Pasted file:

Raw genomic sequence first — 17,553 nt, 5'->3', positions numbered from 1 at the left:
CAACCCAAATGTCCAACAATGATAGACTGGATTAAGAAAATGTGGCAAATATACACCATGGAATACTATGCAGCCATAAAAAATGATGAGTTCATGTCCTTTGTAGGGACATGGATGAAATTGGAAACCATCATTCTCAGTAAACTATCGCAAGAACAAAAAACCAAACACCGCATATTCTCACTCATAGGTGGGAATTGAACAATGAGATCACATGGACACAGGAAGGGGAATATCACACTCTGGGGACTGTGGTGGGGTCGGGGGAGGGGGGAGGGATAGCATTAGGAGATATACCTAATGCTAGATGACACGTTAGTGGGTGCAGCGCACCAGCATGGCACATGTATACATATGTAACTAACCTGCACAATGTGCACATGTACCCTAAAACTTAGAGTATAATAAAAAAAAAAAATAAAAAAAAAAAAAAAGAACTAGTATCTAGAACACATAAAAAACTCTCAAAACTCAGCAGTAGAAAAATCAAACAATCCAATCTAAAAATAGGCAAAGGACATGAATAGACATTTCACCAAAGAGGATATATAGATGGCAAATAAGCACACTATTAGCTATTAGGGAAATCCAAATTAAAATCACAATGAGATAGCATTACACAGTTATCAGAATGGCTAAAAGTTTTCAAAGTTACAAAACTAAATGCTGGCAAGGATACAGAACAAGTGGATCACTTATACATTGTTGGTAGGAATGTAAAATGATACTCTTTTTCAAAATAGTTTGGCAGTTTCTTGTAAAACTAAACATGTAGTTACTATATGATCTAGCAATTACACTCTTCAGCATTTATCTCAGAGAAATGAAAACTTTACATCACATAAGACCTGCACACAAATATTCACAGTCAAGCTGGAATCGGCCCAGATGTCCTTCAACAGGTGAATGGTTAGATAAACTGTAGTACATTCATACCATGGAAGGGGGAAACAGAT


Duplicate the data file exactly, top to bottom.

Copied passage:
Raw genomic sequence first — 17,553 nt, 5'->3', positions numbered from 1 at the left:
CAACCCAAATGTCCAACAATGATAGACTGGATTAAGAAAATGTGGCAAATATACACCATGGAATACTATGCAGCCATAAAAAATGATGAGTTCATGTCCTTTGTAGGGACATGGATGAAATTGGAAACCATCATTCTCAGTAAACTATCGCAAGAACAAAAAACCAAACACCGCATATTCTCACTCATAGGTGGGAATTGAACAATGAGATCACATGGACACAGGAAGGGGAATATCACACTCTGGGGACTGTGGTGGGGTCGGGGGAGGGGGGAGGGATAGCATTAGGAGATATACCTAATGCTAGATGACACGTTAGTGGGTGCAGCGCACCAGCATGGCACATGTATACATATGTAACTAACCTGCACAATGTGCACATGTACCCTAAAACTTAGAGTATAATAAAAAAAAAAAATAAAAAAAAAAAAAAAGAACTAGTATCTAGAACACATAAAAAACTCTCAAAACTCAGCAGTAGAAAAATCAAACAATCCAATCTAAAAATAGGCAAAGGACATGAATAGACATTTCACCAAAGAGGATATATAGATGGCAAATAAGCACACTATTAGCTATTAGGGAAATCCAAATTAAAATCACAATGAGATAGCATTACACAGTTATCAGAATGGCTAAAAGTTTTCAAAGTTACAAAACTAAATGCTGGCAAGGATACAGAACAAGTGGATCACTTATACATTGTTGGTAGGAATGTAAAATGATACTCTTTTTCAAAATAGTTTGGCAGTTTCTTGTAAAACTAAACATGTAGTTACTATATGATCTAGCAATTACACTCTTCAGCATTTATCTCAGAGAAATGAAAACTTTACATCACATAAGACCTGCACACAAATATTCACAGTCAAGCTGGAATCGGCCCAGATGTCCTTCAACAGGTGAATGGTTAGATAAACTGTAGTACATTCATACCATGGAAGGGGGAAACAGAT